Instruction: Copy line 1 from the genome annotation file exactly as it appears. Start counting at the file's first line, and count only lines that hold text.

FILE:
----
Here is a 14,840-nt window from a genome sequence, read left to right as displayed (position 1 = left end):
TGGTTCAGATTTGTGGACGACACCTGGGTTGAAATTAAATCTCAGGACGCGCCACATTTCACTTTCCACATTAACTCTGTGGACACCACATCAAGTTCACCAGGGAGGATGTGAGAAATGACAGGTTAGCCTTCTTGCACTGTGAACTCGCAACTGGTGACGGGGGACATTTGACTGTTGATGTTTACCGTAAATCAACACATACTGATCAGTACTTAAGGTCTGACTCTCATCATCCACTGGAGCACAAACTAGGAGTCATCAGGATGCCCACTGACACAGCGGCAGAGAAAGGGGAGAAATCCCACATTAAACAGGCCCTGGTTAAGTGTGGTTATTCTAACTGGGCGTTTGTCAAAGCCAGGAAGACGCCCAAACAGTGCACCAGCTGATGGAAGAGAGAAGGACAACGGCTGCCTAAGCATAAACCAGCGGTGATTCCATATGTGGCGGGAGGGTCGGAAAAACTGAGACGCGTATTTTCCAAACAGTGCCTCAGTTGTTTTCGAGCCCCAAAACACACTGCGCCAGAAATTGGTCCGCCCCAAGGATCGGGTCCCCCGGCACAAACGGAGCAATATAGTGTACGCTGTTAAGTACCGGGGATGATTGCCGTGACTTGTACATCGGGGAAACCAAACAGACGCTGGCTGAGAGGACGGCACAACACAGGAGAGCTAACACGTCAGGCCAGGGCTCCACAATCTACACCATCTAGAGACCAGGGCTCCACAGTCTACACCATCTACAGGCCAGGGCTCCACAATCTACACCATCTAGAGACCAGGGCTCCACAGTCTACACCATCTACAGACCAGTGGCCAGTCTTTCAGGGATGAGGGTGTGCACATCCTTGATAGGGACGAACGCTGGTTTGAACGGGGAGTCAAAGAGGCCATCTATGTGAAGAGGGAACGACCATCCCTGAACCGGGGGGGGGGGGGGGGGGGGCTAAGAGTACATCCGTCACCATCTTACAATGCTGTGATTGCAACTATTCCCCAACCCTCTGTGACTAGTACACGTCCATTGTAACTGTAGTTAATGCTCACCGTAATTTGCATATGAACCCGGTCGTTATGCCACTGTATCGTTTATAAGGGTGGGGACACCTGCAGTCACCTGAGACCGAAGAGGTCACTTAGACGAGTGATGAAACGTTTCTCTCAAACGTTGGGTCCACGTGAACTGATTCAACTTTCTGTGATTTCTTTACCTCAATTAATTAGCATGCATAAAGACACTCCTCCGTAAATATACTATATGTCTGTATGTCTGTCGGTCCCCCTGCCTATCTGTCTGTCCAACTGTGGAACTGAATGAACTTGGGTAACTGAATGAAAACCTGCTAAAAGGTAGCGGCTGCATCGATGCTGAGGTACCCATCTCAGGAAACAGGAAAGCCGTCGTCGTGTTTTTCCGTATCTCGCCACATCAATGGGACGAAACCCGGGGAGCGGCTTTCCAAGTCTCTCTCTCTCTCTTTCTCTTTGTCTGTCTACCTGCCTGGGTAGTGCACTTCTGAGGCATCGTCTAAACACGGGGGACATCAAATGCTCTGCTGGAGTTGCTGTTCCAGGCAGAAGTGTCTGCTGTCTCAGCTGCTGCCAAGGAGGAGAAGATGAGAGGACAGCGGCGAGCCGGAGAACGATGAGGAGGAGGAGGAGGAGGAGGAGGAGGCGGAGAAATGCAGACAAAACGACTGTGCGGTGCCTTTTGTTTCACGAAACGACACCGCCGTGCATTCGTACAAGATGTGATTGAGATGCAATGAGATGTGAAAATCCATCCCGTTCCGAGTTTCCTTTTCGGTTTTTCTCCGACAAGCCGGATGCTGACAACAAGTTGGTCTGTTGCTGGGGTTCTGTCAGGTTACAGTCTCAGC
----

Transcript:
Here is a 14,840-nt window from a genome sequence, read left to right as displayed (position 1 = left end):